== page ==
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Editorial: Meltdown

Accomplices to debacle

Government regulators and banks continue to be shocked -


- by the swift and steep economic meltdown that was spurred by the housing collapse.

But more and more details continue to emerge that show bank regulators for years ignored warnings, and - with lobbying from the banks - torpedoed efforts to rein in risky lending practices now at the root of the mortgage meltdown.

In fact, federal regulators quashed state efforts to clamp down on so-called abusive predatory loans to borrowers with shaky credit. Instead, the regulators and some lawmakers sided with the very banks now begging for a bailout.

Even an attempt by Philadelphia City Council to stop predatory lenders was scuttled. Citigroup Inc. led the effort to kill a Council bill in 2001 that would have prohibited the city from doing business with or investing in companies that make predatory loans. Just last month, the federal government gave Citigroup $20 billion, on top of a previous $25 billion, and agreed to guarantee $306 billion in toxic assets.

As far back as 1999, Fannie Mae - one of two government-sponsored lenders, along with Freddie Mac, which hold the majority of home mortgages in the United States - moved to reduce down-payment requirements for many of the loans it guaranteed.

The move was designed to boost home ownership, and worked fine as long as home prices continued to rise. But once the economy slowed, Fannie and Freddie, as well as many other home lenders, ran into deep financial trouble. The risks behind the move were plain to see.

Investment guru Warren Buffett sold nearly all of his company's stock in Fannie Mae and Freddie Mac in 2000 because he was "uncomfortable with certain aspects of the business."

Many now believe the increased risk was driven by the growth of the subprime lending industry, which used easy access to credit to push more and more mortgages on unqualified buyers. Problems surrounding many of the subprime loans were also well-documented, but often ignored.

Lenders gave mortgages to borrowers without any proof of income. Home appraisals were inflated. Loans were approved with no money down or crafted to allow payments so low that the outstanding mortgage actually increased each month.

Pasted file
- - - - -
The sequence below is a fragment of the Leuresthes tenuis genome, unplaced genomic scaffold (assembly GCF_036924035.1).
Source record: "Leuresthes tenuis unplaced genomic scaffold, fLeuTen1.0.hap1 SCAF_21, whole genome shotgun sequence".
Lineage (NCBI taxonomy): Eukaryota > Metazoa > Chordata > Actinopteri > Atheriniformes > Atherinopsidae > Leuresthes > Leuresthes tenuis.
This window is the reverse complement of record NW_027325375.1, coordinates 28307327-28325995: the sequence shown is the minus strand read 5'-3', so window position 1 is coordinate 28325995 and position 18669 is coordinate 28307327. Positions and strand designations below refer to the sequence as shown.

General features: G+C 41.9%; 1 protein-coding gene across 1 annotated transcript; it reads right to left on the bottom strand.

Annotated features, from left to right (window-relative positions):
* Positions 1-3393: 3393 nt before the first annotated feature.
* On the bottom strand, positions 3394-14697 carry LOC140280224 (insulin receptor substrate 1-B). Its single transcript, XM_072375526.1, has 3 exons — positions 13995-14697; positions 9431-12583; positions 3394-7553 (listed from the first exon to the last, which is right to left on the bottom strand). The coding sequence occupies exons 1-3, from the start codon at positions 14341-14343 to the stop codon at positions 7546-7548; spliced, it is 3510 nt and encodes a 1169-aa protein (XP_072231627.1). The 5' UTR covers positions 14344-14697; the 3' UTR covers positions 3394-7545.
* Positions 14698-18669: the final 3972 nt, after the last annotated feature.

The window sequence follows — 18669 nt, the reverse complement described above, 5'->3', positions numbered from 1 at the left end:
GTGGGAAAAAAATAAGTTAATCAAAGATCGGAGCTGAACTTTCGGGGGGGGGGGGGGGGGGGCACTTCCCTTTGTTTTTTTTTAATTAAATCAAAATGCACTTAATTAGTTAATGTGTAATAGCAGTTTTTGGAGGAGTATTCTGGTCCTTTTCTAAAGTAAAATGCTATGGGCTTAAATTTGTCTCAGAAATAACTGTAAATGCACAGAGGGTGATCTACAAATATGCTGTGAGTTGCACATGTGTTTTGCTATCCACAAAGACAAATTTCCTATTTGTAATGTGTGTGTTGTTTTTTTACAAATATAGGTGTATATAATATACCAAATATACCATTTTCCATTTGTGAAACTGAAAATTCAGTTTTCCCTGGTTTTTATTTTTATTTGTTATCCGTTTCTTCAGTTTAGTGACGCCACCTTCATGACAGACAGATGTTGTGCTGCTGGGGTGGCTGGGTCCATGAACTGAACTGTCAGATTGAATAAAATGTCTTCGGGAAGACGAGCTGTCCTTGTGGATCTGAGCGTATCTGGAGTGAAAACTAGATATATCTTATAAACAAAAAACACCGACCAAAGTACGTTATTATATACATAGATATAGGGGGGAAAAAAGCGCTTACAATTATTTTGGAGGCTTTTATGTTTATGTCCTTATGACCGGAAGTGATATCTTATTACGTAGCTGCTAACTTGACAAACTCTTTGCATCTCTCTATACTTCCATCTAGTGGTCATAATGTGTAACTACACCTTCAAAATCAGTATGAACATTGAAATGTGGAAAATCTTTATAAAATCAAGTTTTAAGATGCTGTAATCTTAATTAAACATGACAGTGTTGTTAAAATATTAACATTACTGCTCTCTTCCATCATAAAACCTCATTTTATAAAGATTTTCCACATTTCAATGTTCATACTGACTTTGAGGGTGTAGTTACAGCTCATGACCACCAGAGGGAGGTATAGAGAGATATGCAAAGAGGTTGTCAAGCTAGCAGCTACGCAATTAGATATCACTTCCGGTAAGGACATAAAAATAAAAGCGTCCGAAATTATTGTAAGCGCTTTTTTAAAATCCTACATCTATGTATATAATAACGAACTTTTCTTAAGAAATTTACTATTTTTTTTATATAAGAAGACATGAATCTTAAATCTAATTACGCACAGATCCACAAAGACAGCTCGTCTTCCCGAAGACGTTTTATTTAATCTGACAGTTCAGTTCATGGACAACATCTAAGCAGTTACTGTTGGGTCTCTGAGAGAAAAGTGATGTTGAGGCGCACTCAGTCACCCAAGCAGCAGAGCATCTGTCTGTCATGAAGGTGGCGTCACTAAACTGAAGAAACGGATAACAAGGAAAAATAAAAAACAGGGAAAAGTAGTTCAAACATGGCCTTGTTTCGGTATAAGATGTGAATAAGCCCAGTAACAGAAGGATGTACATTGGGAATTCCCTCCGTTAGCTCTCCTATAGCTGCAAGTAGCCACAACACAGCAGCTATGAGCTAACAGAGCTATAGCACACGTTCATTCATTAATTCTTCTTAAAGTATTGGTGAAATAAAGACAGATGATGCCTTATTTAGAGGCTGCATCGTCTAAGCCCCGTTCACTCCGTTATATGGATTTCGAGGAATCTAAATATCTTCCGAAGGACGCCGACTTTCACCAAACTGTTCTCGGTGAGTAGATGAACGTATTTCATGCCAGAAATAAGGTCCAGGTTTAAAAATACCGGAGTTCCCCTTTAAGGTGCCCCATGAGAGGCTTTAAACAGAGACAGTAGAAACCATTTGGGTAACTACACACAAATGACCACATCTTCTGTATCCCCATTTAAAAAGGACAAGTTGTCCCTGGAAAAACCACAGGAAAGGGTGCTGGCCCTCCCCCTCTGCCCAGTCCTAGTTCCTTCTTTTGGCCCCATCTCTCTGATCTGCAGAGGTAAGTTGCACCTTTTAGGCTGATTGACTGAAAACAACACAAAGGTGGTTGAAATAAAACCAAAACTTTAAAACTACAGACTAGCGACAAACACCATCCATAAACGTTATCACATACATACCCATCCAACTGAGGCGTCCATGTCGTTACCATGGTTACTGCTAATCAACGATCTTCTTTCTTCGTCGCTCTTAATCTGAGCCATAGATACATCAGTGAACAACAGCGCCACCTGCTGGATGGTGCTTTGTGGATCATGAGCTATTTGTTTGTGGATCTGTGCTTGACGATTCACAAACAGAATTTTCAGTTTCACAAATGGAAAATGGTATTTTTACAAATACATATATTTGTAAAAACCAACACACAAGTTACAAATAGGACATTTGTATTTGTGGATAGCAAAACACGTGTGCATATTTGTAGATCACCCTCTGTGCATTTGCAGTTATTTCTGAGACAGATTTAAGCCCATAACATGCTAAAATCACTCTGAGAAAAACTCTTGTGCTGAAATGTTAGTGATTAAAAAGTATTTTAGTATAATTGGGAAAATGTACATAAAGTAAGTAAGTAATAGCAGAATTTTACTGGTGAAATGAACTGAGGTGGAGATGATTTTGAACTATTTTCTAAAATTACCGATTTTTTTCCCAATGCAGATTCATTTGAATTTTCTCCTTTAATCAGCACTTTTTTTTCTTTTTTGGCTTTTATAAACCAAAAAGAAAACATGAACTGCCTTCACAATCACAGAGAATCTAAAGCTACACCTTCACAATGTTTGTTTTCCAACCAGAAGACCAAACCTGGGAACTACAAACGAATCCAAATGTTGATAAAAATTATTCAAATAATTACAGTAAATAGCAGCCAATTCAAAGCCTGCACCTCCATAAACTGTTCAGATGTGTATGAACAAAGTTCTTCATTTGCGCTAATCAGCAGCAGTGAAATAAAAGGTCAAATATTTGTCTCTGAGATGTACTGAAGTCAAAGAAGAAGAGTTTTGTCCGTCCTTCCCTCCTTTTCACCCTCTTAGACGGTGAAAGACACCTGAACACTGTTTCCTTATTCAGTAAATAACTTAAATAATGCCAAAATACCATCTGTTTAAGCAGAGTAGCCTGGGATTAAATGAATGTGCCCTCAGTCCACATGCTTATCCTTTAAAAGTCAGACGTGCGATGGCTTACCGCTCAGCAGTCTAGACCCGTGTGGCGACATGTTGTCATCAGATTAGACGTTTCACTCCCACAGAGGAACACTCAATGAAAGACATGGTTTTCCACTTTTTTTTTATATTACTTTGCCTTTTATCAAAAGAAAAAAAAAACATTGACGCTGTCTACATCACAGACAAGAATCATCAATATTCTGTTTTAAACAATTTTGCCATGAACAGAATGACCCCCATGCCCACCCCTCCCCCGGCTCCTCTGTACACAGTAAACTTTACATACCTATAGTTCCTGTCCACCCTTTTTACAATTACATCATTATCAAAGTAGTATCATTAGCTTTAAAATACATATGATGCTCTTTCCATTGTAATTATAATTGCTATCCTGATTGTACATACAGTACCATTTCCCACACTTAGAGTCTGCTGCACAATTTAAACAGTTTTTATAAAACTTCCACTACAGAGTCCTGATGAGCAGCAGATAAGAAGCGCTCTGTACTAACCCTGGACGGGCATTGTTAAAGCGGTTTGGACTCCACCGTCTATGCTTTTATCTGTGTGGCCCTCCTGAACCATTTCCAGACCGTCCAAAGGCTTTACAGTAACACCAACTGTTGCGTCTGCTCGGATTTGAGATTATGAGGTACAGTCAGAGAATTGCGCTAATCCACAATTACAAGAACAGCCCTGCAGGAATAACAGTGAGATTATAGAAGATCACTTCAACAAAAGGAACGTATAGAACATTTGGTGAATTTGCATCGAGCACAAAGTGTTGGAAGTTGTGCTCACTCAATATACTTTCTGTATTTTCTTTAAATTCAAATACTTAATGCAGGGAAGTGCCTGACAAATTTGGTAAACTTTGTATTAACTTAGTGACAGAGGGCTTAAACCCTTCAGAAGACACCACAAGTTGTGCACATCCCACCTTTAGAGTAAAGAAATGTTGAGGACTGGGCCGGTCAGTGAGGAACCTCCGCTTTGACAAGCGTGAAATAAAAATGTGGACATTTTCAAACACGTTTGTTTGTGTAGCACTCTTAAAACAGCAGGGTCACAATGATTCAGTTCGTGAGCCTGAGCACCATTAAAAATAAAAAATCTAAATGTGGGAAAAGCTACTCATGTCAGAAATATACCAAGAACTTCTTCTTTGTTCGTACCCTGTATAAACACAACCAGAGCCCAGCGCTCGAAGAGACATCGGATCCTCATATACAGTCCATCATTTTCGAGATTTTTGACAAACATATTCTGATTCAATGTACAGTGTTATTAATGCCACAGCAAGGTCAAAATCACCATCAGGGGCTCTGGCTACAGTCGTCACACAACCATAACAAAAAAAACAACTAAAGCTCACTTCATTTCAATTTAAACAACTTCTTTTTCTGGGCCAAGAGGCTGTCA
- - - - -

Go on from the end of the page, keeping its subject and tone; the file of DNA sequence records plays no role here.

Many borrowers were poor, elderly, or not sophisticated enough to understand what they were getting into. Others knew the risks, but figured real estate prices would keep going up. As such, they used their homes as cash machines, taking on more debt to finance a lifestyle beyond their means.

In 2002, Georgia tried to stop the explosion of predatory loans that were leading to a jump in foreclosures. Other states followed suit, including New Jersey and New York.

But the banks lobbied the Treasury Department's Office of the Comptroller of the Currency, claiming the patchwork of state laws would make it cumbersome to do business across the country. In 2004 the OCC - whose main job is to ensure the soundness of the banking system - said the state laws didn't apply to national banks.

The following year, to limit defaults, bank regulators proposed new lending guidelines. The measures included documentation to verify that borrowers made enough to afford the home, and caps on the number of risky mortgages. Banks that sold off bundled mortgages would have to make clear to investors what they were buying.

But those proposals were removed from the final rules. The housing bubble continued until the recent collapse. Now the banks that financed the bad loans are getting bailed out by taxpayers. That's why the right balance of regulations is needed going forward.